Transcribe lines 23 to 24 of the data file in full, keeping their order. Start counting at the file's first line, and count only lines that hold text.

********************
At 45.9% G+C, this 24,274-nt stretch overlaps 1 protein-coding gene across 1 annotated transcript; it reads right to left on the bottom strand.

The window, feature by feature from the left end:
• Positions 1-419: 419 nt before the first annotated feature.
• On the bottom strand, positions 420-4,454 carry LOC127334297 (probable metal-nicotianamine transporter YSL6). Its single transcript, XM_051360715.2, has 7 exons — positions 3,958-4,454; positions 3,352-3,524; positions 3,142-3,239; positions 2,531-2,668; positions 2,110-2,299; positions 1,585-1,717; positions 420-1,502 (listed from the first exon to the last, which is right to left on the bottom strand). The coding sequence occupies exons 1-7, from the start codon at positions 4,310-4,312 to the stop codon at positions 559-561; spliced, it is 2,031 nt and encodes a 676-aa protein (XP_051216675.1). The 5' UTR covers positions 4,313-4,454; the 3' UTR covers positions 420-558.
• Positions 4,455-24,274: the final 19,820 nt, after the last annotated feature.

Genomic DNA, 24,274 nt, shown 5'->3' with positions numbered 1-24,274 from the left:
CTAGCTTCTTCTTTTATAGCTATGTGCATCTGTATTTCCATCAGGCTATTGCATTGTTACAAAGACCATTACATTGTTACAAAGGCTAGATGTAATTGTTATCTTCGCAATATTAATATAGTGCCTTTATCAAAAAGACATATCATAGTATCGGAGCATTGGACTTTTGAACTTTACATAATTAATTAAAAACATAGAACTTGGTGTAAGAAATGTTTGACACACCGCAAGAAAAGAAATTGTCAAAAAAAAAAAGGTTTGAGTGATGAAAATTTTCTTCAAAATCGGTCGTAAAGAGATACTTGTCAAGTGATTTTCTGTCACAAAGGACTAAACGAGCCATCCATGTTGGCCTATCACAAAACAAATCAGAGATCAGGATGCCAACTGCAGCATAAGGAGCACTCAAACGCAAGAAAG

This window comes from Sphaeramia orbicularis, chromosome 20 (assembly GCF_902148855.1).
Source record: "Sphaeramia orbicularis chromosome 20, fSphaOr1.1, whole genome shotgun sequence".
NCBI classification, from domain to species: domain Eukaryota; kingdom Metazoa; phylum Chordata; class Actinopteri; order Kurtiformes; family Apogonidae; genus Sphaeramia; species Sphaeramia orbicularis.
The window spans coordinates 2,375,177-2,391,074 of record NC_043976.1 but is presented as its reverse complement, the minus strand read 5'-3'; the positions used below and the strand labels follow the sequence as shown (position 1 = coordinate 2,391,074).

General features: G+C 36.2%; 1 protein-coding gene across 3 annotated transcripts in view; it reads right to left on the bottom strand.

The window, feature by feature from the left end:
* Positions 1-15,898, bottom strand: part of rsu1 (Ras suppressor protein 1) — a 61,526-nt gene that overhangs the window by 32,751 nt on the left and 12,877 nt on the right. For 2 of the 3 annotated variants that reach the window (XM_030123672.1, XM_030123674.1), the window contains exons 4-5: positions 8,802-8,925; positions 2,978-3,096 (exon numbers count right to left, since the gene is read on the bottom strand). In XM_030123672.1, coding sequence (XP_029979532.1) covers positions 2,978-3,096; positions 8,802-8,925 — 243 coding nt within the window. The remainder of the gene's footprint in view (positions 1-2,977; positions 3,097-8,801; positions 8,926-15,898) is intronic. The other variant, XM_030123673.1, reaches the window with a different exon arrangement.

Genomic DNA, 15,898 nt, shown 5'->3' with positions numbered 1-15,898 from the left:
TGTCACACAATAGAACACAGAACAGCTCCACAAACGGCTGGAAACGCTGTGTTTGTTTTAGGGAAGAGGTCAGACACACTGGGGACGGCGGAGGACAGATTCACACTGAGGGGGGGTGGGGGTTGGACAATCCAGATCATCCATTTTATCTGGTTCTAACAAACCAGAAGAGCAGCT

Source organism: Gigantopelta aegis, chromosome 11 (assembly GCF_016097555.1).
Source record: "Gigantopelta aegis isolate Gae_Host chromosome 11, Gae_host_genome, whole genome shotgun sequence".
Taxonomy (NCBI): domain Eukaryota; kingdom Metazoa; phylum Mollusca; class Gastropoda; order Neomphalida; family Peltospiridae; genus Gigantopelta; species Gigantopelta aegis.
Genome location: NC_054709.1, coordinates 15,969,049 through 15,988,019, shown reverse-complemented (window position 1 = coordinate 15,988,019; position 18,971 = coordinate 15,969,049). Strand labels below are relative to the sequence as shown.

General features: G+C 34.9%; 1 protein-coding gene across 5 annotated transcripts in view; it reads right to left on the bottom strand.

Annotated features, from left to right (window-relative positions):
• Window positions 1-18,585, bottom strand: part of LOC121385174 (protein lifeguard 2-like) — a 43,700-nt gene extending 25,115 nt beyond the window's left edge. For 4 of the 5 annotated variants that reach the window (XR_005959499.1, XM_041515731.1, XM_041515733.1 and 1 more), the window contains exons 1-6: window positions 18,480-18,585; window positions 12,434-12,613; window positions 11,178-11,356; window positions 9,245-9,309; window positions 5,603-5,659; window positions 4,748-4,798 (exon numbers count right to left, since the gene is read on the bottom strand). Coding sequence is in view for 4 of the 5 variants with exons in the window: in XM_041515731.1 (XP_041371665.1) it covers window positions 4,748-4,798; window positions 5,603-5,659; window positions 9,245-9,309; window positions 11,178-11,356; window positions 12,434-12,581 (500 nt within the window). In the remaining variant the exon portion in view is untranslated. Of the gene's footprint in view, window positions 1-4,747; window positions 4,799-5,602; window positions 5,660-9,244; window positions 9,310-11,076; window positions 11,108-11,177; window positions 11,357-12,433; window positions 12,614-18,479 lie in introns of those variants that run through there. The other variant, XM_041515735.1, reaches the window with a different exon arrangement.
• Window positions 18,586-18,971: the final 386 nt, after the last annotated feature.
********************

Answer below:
• Window positions 1-18,585, bottom strand: part of LOC121385174 (protein lifeguard 2-like) — a 43,700-nt gene extending 25,115 nt beyond the window's left edge. For 4 of the 5 annotated variants that reach the window (XR_005959499.1, XM_041515731.1, XM_041515733.1 and 1 more), the window contains exons 1-6: window positions 18,480-18,585; window positions 12,434-12,613; window positions 11,178-11,356; window positions 9,245-9,309; window positions 5,603-5,659; window positions 4,748-4,798 (exon numbers count right to left, since the gene is read on the bottom strand). Coding sequence is in view for 4 of the 5 variants with exons in the window: in XM_041515731.1 (XP_041371665.1) it covers window positions 4,748-4,798; window positions 5,603-5,659; window positions 9,245-9,309; window positions 11,178-11,356; window positions 12,434-12,581 (500 nt within the window). In the remaining variant the exon portion in view is untranslated. Of the gene's footprint in view, window positions 1-4,747; window positions 4,799-5,602; window positions 5,660-9,244; window positions 9,310-11,076; window positions 11,108-11,177; window positions 11,357-12,433; window positions 12,614-18,479 lie in introns of those variants that run through there. The other variant, XM_041515735.1, reaches the window with a different exon arrangement.
• Window positions 18,586-18,971: the final 386 nt, after the last annotated feature.